Antiquity 76 (2002), 01.06.2002
Archaeology in Ireland - The Irish Heritage Council
by Charles Mount
The Heritage Act 1995 established An Chomhairle Oidhreachta, the Irish Heritage Council, as a statutory body with responsibility to propose policies and priorities for the identification, protection, preservation and enhancement of the Irish national heritage. The Heritage Act defines heritage as including both cultural and natural heritage and specifically refers to: monuments, archaeological objects, heritage objects, architectural heritage, flora, fauna, wildlife habitats, landscapes, seascapes, wrecks, geology, heritage gardens and parks and inland waterways.
The Heritage Council's function is to promote interest, education, knowledge and pride in, and facilitate the appreciation and enjoyment of the national heritage, co-operate with public authorities, educational bodies and other organizations and persons in the promotion of the functions of the Council, and promote the co-ordination of all activities relating to the functions of the Council. The Heritage Council may make recommendations to the Minister for Arts, Heritage, the Gaeltacht and the Islands (AHGI) on any matter relating to the Council's functions. The Council is also a statutory planning consultee under the Planning Acts. The Council has a complementary role to the other state agencies involved in Heritage, such as Dúchas the Heritage Service, and the other sections of the Department of Arts, Heritage, Gaeltacht and the Islands, and the National Museum of Ireland; and is a member of the Council of Cultural Institutions.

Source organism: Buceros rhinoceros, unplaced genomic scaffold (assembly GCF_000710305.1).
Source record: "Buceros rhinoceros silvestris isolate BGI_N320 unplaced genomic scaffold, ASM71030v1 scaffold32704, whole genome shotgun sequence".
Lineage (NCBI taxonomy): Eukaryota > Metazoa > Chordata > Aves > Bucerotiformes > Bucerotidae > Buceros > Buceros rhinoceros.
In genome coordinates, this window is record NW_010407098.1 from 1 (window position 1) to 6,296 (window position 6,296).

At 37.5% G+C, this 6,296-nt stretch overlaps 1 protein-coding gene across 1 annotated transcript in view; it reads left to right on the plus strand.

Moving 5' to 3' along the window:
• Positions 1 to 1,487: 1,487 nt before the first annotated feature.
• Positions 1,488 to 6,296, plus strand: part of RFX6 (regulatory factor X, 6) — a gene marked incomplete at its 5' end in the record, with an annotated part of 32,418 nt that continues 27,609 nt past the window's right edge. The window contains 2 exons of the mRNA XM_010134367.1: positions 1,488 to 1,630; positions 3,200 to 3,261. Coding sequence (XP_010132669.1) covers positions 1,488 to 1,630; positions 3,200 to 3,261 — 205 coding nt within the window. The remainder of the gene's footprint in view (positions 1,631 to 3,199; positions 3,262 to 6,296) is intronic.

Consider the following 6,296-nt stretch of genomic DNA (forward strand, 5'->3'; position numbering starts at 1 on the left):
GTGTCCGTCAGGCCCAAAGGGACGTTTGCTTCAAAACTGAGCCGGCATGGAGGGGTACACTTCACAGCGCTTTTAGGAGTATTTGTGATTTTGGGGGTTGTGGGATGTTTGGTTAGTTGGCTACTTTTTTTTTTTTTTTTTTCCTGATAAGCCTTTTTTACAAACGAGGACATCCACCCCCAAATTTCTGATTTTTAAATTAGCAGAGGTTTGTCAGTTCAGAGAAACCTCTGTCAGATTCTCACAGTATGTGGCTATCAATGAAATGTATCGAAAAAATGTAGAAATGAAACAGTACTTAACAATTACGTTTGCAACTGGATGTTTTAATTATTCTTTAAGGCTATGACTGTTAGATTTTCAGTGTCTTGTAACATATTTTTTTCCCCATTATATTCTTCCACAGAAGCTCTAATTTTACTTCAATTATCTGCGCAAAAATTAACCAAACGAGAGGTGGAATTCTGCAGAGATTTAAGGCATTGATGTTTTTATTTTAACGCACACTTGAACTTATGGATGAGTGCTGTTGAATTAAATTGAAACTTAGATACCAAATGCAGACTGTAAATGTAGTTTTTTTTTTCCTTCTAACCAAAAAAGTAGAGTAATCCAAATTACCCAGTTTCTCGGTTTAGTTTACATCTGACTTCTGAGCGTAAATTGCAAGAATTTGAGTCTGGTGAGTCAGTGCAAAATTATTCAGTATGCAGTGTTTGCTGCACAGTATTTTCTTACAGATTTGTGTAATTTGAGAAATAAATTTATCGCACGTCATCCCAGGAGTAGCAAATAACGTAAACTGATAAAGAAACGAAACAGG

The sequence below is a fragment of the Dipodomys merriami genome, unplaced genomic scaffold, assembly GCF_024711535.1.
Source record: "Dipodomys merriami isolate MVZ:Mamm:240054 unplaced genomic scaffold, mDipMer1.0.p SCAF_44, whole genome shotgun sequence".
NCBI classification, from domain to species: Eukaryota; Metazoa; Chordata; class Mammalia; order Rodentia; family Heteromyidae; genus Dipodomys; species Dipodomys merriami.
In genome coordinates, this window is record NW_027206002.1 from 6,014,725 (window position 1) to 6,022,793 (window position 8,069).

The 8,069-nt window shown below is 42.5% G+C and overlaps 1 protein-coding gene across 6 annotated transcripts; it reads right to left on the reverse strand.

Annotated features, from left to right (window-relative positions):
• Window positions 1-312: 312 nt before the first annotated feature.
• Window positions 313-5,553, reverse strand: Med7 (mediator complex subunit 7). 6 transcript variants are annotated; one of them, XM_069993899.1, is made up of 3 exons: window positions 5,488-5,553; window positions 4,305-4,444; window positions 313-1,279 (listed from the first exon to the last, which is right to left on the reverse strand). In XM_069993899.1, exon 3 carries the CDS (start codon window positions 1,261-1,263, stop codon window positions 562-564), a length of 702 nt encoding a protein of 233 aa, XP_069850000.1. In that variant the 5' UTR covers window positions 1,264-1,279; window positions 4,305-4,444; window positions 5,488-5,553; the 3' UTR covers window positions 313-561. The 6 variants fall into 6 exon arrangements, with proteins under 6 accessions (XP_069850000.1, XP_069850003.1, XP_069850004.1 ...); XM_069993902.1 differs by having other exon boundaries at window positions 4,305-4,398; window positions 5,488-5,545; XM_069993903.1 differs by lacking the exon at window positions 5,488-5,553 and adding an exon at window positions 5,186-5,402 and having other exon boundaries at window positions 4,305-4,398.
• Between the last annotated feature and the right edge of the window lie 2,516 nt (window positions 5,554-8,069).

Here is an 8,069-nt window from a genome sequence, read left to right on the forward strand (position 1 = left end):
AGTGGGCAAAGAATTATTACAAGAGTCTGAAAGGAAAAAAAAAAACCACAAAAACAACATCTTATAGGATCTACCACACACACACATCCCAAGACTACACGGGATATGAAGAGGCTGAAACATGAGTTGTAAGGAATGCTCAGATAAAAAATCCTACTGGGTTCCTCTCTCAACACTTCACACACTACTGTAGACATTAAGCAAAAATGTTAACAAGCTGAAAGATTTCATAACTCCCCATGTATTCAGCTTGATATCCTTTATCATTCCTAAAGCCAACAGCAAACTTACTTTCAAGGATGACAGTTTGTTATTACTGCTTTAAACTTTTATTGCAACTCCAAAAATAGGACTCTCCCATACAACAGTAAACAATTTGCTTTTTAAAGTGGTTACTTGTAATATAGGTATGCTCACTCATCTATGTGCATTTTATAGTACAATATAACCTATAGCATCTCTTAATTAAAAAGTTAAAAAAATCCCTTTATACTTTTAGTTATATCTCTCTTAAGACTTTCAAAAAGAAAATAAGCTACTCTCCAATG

The organizational structure consists of the Heritage Council, with its Chair, and its members who are appointed by the Minister for a term of five years. Four Standing Committees on archaeology, architecture, wildlife and inland waterways are mandated by the Heritage Act. They are made up of members of the Heritage Council, who chair by rotation, three
Ministerial appointees, and co-optees. Four additional committees have been established, dealing with Museums and Archives, Education and Awareness, Audit and Finance and the Marine. The Council is responsible for all major strategic and financial matters, structural development, procedures and performance review, whilst the committees perform functions delegated by the Council and advise the Council on strategy and actions in their functional areas. Working Groups carry out specific time-limited tasks for Council or Committees.
The permanent staff consists of a Chief Executive and professional staff including an archaeologist, architect, ecologist, marine biologist, planner, museums officer and archives officer, education and communications officer, grants officer, personnel officer, a financial controller, grants administrator and five support staff.